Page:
To describe the healthcare needs of adolescent patients inhabiting the ‘seventh age of childhood’ in our region with a view towards future workforce and infrastructure planning.
  • Report on the death of patients in whom CPE had been detected

    Spencer, Robert C.
    Following the first Irish outbreak of Carbapenemase Producing Enterobacteriaceae [CPE] at UHL in 2011, there has been an ongoing increased detection of CPE in the UL Hospitals Group (ULHG) with multiple associated outbreaks. An extensive screening programme is currently in place; in critical care and for newly admitted patients should they fulfil specific screening criteria [ULHG Guidelines for the Prevention, Control & Management of CRE including KPC. Document: QPRS-IPCH-10 Approved January 2016].
  • Caffeine Treatment for Apnea of Prematurity and the Influence on Dose-Dependent Postnatal Weight Gain Observed Over 15 Years.

    Philip, Roy K; Ismail, Abu; Murphy, Bernadette; Mirza, Adnan; Quinn, Collette; Dunworth, Margo; University Hospital Limerick (Journal of Caffeine and Adenosine Research, 2018-09-01)
    To analyze the influence on weight gain of infants exposed to two dosage regimens of oral caffeine citrate (CC) for apnea of prematurity.
  • Temporal trends in acute kidney injury across health care settings in the Irish health system: a cohort study.

    Stack, Austin G; Li, Xia; Kaballo, Mohamed; Elsayed, Mohamed E; Johnson, Howard; Murray, Patrick T; Saran, Rajiv; Browne, Leonard D (Nephrology, dialysis, transplantation, 2018-08-07)
    Complete ascertainment of the true rates of acute kidney injury (AKI) and emerging trends are essential for planning of preventive strategies within health systems. We conducted a retrospective cohort study from 2005 to 2014 using data from regional laboratory information systems to determine incidence rates of AKI and severity Stages 1-3 in the Irish health system. Multivariable models were developed to explore annual trends and the contributions of demographic factors, clinical measures, geographic factors and location of medical supervision expressed as adjusted odds ratios (ORs) and 95% confidence intervals (CIs). From 2005 to 2014, incidence rates of AKI increased from 6.1% (5.8-6.3) to 13.2% (12.7-13.8) per 100 patient-years in men and from 5.0% (4.8-5.2) to 11.5% (11.0-12.0) in women, P < 0.001. Stage 1 AKI accounted for the greatest growth in incidence, from 4.4% (95% CI 4.3-4.6) in 2005 to 10.1% (95% CI 9.8-10.5) in 2014 (P < 0.001 for trend). Compared with 2005, patients in 2014 were more likely to experience AKI [OR 4.53 (95% CI 4.02-5.1) for Stage 1, OR 5.22 (4.16-6.55) for Stage 2 and OR 4.11 (3.05-5.54) for Stage 3], adjusting for changing demographic and clinical profiles. Incidence rates of AKI increased in all locations of medical supervision during the period of observation, but were greatest for inpatient [OR 19.11 (95% CI 17.69-20.64)] and emergency room settings [OR 5.97 (95% CI 5.56-6.42)] compared with a general practice setting (referent). Incidence rates of AKI have increased substantially in the Irish health system, which were not accounted for by changing demographic patterns, clinical profiles or location of medical supervision.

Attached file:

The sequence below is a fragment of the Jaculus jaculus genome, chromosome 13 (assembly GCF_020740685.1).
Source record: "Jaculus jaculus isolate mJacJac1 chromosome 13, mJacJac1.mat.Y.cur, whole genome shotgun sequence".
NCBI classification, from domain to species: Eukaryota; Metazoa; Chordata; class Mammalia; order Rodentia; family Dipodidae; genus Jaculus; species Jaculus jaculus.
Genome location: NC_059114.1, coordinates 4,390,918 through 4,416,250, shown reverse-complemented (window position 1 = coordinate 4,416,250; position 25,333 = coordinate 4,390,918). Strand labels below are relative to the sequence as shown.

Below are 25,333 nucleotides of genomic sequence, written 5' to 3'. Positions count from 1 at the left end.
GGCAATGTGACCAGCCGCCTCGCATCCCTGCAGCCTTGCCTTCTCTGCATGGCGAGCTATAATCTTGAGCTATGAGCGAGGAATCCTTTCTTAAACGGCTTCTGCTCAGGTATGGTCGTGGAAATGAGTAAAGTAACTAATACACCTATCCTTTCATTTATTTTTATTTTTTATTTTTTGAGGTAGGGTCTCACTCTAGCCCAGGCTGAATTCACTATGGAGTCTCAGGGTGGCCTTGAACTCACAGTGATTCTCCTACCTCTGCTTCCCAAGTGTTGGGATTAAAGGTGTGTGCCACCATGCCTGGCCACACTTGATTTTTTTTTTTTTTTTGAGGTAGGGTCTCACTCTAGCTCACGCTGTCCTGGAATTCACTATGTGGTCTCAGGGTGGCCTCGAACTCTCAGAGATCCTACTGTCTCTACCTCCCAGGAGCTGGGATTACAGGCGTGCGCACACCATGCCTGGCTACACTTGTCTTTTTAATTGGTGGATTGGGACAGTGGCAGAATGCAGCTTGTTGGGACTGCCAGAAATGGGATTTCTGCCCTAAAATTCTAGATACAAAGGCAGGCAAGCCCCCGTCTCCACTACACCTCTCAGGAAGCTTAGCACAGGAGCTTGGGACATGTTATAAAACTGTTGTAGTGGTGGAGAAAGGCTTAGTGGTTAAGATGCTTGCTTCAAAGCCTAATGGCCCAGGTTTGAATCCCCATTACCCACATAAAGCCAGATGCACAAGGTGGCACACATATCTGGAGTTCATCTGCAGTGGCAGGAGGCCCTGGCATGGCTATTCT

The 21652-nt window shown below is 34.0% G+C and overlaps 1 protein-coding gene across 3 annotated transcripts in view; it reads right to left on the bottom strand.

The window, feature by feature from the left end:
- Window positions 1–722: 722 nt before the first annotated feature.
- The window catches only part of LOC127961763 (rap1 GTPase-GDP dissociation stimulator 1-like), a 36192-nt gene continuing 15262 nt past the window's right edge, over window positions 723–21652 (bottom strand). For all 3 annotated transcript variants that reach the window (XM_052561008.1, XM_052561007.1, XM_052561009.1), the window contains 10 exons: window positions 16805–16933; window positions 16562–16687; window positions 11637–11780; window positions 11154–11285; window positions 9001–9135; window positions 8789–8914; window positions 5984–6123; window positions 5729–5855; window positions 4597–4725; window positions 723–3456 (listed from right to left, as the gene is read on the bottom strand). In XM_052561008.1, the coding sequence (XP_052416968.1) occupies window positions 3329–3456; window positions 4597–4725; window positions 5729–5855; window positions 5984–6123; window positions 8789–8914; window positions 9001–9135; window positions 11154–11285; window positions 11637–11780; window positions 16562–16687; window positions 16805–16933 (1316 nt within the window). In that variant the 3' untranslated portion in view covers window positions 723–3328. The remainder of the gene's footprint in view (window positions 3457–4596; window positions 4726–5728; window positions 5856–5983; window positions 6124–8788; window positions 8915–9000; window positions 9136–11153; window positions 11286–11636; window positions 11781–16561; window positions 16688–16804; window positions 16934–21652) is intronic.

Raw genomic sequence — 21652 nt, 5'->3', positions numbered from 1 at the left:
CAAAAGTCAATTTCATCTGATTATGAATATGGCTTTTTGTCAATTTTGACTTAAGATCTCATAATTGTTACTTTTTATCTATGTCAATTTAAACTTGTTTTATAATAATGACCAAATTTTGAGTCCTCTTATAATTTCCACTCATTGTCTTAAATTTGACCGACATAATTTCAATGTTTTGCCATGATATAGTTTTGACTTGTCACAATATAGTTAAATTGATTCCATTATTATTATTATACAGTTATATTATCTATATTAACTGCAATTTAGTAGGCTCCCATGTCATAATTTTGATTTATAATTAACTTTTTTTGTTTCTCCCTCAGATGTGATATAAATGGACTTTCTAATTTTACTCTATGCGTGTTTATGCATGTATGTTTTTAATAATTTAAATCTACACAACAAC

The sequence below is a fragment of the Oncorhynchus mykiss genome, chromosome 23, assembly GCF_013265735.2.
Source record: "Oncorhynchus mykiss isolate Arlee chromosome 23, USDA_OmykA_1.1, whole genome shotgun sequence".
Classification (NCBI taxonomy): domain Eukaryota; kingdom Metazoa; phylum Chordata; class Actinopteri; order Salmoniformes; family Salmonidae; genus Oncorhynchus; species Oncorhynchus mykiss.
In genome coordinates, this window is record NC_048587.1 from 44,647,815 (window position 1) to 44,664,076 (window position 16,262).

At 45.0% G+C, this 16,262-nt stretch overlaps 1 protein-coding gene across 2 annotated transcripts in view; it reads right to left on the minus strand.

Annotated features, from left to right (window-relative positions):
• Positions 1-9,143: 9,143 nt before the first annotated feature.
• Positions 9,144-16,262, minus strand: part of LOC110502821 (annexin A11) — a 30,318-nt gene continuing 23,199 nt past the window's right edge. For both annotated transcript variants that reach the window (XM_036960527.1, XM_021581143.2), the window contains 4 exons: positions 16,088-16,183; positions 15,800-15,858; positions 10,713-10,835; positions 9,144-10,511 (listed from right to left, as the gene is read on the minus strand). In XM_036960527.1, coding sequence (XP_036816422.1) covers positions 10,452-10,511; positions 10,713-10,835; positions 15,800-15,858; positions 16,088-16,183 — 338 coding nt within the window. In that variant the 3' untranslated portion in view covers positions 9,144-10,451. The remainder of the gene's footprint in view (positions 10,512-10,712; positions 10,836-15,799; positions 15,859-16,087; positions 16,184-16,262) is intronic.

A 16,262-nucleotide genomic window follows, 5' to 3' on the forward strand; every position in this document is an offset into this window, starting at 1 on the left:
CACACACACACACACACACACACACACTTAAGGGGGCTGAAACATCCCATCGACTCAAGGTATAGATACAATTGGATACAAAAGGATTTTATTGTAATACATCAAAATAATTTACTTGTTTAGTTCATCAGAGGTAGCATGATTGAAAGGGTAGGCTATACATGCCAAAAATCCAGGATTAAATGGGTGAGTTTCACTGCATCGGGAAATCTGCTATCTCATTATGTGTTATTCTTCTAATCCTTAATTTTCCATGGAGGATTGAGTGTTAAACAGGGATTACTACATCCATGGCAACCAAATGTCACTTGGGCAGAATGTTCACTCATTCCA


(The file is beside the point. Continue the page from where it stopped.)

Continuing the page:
• Sweat Testing in Ireland

    Blake; Tsang, V; Ghori, R; Whelan, S; Boran, G; Linnane, B; University Hospital Limerick (Irish Medical Journal, 2018-07)
    Quick, painless, cheap and reliable, the sweat test remains the gold standard diagnostic test for cystic fibrosis. We aimed to describe the pattern of testing in Ireland over a calendar year.
  • A cross sectional study of the relationship between self-reported levels of loneliness and the experience of Pastoral Care in an Older Adult Day-care Service

    Kiely, Elizabeth; Irish College of Humanities and Applied Sciences (2018-08-04)
    Thesis submitted for the Masters in Counselling and Pastoral Care At the Irish College of Humanities and Applied Sciences. The thesis seeks to establish if a correlation exists between self-reported levels of loneliness and the experience of pastoral care in Older Adult Daycare Services (OADS).
  • Revascularisation of left main stem disease: a prospective analysis of modern practice and outcomes in a non-surgical centre.

    Coughlan, J J; Blake, Nial; Chongprasertpon, Napohn; Ibrahim, Munir; Arnous, Samer; Kiernan, Thomas John; Department of Cardiology, University Hospital Limerick (2018-07)
    In this study, we sought to prospectively analyse the management and long term outcomes associated with revascularisation of left main stem disease via percutaneous coronary intervention (PCI) and coronary artery bypass grafting (CABG) in our centre.
  • Enhancing acute stroke services: a quality improvement project.

    McGrath, Keith; Cunningham, Nora; Moloney, Elizabeth; O'Connor, Margaret; McManus, John; Peters, Catherine; Lyons, Declan; University Hospital Limerick (BMJ open quality, 2018-07)
    In a busy stroke centre in Ireland, care for acute stroke was provided by a mixture of general physicians. In acute ischaemic stroke, speed is essential for good outcomes.
  • A core outcome set for studies evaluating the effectiveness of prepregnancy care for women with pregestational diabetes.

    Egan, Aoife M; Galjaard, Sander; Maresh, Michael J A; Loeken, Mary R; Napoli, Angela; Anastasiou, Eleni; Noctor, Eoin; de Valk, Harold W; van Poppel, Mireille; Todd, Marie; et al. (Diabetologia, 2017-04)
    The aim of this study was to develop a core outcome set (COS) for trials and other studies evaluating the effectiveness of prepregnancy care for women with pregestational (pre-existing) diabetes mellitus.